PwC to power new London office by recycling cooking oil
A new deal signed by professional services firm PwC has secured the largest ever office supply of recycled cooking oil from bars, restaurants and businesses across London to generate low carbon energy for the firm’s new headquarters on the Southbank of London.

Fuente:    Fecha:  29.03.2011


PwC to power new London office by recycling cooking oil

Each week two 6,000 litre tankers will be filled with used cooking oil collected by Arrow Oil from City centre offices and restaurants. The oil will be transported to a local refinery, Uptown Biodiesel in Southwark, and then on to PwC for use in the firm’s state of the art tri-generation facility on site at their new office at More London.

Over 45,000 litres of cooking oil will be sourced per month, the equivalent of the oil needed to fill 9,000 average domestic deep fryers. The tri-generation facility, the largest installation of its type in a commercial office building in the UK, will use 100% biofuel. The oil will be used to fire two large generators, creating 25% of the electricity needed for the building as well as 20% of the energy needed for heating and cooling. Overall, 25% of the energy needed in the building will be generated on site.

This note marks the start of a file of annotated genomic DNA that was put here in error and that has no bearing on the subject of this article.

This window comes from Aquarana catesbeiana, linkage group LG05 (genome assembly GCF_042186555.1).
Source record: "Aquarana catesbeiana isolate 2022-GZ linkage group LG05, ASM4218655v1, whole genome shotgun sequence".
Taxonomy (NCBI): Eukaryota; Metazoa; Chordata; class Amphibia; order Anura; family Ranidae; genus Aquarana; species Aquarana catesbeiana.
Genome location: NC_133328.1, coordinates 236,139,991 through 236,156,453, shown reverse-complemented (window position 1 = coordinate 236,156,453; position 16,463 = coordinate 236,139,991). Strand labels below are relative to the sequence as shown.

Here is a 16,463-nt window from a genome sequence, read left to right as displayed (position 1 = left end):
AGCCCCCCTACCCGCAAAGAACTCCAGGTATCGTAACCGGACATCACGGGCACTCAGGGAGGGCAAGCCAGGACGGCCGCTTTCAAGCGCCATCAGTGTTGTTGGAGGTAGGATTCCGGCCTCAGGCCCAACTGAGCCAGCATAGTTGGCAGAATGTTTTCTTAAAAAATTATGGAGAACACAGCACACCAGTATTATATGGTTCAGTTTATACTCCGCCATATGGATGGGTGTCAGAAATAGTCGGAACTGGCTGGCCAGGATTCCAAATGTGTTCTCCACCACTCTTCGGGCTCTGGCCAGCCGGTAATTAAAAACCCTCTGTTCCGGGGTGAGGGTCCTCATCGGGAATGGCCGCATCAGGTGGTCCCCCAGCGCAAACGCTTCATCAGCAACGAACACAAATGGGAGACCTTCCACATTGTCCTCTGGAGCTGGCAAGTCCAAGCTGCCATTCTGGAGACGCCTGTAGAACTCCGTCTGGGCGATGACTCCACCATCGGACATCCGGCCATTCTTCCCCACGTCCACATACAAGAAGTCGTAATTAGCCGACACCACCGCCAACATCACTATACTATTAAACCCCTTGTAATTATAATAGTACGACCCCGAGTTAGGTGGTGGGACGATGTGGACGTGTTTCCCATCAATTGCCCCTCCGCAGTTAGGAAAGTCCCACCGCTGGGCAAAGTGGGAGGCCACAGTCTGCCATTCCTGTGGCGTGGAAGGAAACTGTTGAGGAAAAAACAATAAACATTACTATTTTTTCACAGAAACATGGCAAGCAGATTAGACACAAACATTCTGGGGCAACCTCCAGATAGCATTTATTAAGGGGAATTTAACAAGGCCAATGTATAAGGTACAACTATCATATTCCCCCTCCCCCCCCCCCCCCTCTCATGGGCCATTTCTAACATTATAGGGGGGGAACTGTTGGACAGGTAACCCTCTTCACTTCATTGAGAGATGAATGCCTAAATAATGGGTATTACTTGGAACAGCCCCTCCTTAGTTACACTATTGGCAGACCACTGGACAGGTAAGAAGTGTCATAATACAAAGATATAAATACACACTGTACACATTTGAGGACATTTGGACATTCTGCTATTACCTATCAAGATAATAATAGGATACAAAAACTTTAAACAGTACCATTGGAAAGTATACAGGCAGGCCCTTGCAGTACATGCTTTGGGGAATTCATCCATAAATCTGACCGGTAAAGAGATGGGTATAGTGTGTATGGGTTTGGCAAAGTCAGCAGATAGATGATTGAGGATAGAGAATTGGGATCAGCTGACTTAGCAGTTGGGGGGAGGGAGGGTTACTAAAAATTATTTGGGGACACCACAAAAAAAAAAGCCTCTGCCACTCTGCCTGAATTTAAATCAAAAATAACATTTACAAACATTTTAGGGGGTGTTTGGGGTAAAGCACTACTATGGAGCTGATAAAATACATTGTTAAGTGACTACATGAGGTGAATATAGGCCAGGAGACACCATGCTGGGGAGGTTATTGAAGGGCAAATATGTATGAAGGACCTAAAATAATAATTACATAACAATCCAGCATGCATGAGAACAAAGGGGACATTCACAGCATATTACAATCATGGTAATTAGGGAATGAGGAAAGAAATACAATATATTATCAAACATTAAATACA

Guaranteeing the source of the supply within the London area was critical to the deal, as supplies from outside the area would have increased the carbon footprint of the oil.

PwC worked with its catering partner ARAMARK to secure supplies from other offices around the City and oil collection company Arrow Oil to source supplies from a network of restaurants, hotels and bars within the M25. Pub group Fullers, restaurant chain Zizi’s and City wine bar chain Corney and Barrow are among those participating in the recycling scheme for cooking oil.

Jon Barnes, head of Building & Facilities Services, PwC said: “When you think of green technologies you don’t think of used oil from a kitchen but the reality is these technologies offered us a real low carbon alternative to traditional fuel. It was an ambitious plan, when you realise a small restaurant might use 10 to 20 litres a week, and you see the scale of the deal we’re talking about, for just one site.

“Securing the supply within the M25 was essential, as otherwise the carbon footprint for moving the oil increases and would have defeated the purpose of investing in the low carbon technology.”

The 7 More London office was the first in London to achieve the BREEAM Outstanding rating for its environmental performance and design.

More than 50% of the building’s energy demand is met from low and zero carbon technologies and 25% of the building’s electricity will be generated on site, including solar panels to heat water. A Chiller Heat Recovery system recycles waste heat from the chiller units and the lighting has daylight saving control.

PwC has targeted a reduction in energy usage per square meter of office space of 25% by 2012 from a 2007 baseline. The firm has achieved 16% to date.